Finally got around to listening to the production team’s audio commentary on the DVD for The Chronicles of Narnia: The Lion, the Witch and the Wardrobe. Around the 33-minute mark — during the scene where Edmund first meets the White Witch — director Andrew Adamson makes the following comment:
I kind of decided early on that it was as if this story had really happened, and C.S. Lewis had written about it in a way that children could understand, but I wanted to find the reality of all of the characters — and Edmund was a good place to start, because, like me, he’s a third child, and consequently immediately resentful of any of his siblings. But in particular, he’s a child whose father is away at war, his mother is involved in the war effort, he’s been left on his own a lot more, his older brother is now telling him what to do, and this woman offers him the position of his older brother. And yes, there’s the enchanted Turkish Delight and all those kinds of things, but the real character decision is based on the fact that he’s been pushed around, his brother is mishandling him, and of course he’s going to betray him.
This just confirms what I have said in my review and elsewhere, regarding how the film’s opening sequence with the bomb shelter “generates some sympathy for Edmund, and makes his eventual betrayal of his siblings seem less sinister, or less deliberate.”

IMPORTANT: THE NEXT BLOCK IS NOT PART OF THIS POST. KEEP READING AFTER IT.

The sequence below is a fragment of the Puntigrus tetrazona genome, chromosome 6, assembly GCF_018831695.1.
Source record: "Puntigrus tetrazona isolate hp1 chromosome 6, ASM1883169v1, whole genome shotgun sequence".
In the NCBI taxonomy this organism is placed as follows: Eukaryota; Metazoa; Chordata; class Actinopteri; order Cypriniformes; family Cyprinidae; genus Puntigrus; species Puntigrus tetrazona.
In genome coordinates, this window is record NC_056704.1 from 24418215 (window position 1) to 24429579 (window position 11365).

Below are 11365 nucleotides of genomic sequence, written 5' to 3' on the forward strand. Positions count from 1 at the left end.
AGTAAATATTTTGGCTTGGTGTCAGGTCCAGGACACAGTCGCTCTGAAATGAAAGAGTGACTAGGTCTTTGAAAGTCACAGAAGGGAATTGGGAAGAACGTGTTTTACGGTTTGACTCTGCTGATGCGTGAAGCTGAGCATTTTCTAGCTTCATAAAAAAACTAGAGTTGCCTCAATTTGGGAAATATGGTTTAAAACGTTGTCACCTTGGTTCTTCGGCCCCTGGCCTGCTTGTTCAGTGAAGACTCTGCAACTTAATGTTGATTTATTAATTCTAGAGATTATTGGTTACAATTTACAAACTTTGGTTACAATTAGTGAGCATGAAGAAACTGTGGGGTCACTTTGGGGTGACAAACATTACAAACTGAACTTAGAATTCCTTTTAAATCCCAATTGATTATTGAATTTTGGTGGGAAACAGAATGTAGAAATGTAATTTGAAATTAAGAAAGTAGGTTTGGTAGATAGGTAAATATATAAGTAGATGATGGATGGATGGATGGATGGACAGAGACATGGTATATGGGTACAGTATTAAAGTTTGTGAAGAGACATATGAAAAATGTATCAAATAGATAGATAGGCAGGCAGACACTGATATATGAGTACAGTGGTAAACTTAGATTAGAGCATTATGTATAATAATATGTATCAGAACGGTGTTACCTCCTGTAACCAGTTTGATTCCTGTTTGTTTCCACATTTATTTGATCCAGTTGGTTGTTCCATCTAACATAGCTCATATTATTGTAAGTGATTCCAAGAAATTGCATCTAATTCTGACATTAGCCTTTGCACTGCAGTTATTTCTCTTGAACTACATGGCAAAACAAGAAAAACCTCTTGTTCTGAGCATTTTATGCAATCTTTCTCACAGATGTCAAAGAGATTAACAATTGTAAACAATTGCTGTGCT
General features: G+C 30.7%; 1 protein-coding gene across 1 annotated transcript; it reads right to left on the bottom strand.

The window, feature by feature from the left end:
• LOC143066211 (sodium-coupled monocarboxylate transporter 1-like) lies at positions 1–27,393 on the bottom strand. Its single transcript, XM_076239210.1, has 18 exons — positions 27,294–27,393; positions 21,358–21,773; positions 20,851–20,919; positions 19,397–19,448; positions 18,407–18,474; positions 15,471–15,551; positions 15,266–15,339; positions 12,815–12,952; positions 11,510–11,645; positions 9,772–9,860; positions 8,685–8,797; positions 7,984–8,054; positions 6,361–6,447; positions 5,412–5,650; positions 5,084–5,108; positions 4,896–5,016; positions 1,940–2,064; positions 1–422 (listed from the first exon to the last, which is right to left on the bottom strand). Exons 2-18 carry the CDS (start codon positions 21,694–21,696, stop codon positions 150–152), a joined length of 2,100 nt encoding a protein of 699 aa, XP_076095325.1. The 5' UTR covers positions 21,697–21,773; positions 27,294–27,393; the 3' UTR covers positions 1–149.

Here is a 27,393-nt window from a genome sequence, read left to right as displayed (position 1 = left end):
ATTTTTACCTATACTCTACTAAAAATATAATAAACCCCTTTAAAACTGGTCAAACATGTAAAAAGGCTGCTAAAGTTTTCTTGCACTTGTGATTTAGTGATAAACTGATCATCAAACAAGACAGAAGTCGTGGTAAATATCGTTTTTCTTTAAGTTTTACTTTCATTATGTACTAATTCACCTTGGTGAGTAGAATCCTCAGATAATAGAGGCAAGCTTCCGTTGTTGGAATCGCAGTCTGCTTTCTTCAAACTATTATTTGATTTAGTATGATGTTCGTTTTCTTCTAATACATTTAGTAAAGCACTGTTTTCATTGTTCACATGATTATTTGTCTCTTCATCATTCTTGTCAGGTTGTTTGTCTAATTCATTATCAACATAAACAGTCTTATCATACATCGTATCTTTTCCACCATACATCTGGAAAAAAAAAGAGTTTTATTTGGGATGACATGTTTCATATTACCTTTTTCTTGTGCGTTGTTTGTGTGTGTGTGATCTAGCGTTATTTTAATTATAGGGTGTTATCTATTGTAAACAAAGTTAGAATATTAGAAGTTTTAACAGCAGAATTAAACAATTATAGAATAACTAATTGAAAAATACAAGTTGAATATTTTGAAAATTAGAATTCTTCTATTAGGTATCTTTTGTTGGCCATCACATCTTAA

In Lewis’s novel, Edmund’s betrayal is a deliberate and evil act — and for young readers like me, it was essential to know that there was no excuse for Edmund’s evil, and that Edmund really did deserve the punishment that Aslan suffered in his place.
But the film suggests that Edmund’s siblings, and especially Peter, had it coming to them; and Edmund’s betrayal now looks like a natural reaction to an unfortunate misunderstanding, which in turn undermines the significance of Aslan’s death scene.
So, does this sound like what “really” happened in the story that Lewis wrote, or does it sound like wholesale revisionism?
Like I’ve said before, the movie might be a reasonably “accurate” version of the book if all want is a series of plot points, but the tone and nuance and character traits are too often so, so wrong.